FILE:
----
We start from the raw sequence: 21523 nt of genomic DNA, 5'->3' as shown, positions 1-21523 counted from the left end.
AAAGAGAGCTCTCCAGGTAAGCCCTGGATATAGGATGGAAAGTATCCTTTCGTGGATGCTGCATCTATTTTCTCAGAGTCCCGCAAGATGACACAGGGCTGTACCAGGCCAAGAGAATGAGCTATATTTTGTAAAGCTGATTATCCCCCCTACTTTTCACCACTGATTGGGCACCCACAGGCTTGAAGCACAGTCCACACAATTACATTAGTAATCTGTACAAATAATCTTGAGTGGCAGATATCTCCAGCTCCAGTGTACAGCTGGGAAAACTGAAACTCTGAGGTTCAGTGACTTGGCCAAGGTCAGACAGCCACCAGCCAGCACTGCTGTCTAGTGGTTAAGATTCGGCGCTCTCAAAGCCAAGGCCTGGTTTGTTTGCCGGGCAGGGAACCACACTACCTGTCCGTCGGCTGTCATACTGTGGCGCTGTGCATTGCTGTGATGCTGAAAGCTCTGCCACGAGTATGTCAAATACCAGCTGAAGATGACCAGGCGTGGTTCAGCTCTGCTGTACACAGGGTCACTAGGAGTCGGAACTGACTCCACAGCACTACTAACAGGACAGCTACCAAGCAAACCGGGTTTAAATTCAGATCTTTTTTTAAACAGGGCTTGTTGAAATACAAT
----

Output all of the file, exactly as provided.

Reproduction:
We start from the raw sequence: 21523 nt of genomic DNA, 5'->3' as shown, positions 1-21523 counted from the left end.
AAAGAGAGCTCTCCAGGTAAGCCCTGGATATAGGATGGAAAGTATCCTTTCGTGGATGCTGCATCTATTTTCTCAGAGTCCCGCAAGATGACACAGGGCTGTACCAGGCCAAGAGAATGAGCTATATTTTGTAAAGCTGATTATCCCCCCTACTTTTCACCACTGATTGGGCACCCACAGGCTTGAAGCACAGTCCACACAATTACATTAGTAATCTGTACAAATAATCTTGAGTGGCAGATATCTCCAGCTCCAGTGTACAGCTGGGAAAACTGAAACTCTGAGGTTCAGTGACTTGGCCAAGGTCAGACAGCCACCAGCCAGCACTGCTGTCTAGTGGTTAAGATTCGGCGCTCTCAAAGCCAAGGCCTGGTTTGTTTGCCGGGCAGGGAACCACACTACCTGTCCGTCGGCTGTCATACTGTGGCGCTGTGCATTGCTGTGATGCTGAAAGCTCTGCCACGAGTATGTCAAATACCAGCTGAAGATGACCAGGCGTGGTTCAGCTCTGCTGTACACAGGGTCACTAGGAGTCGGAACTGACTCCACAGCACTACTAACAGGACAGCTACCAAGCAAACCGGGTTTAAATTCAGATCTTTTTTTAAACAGGGCTTGTTGAAATACAAT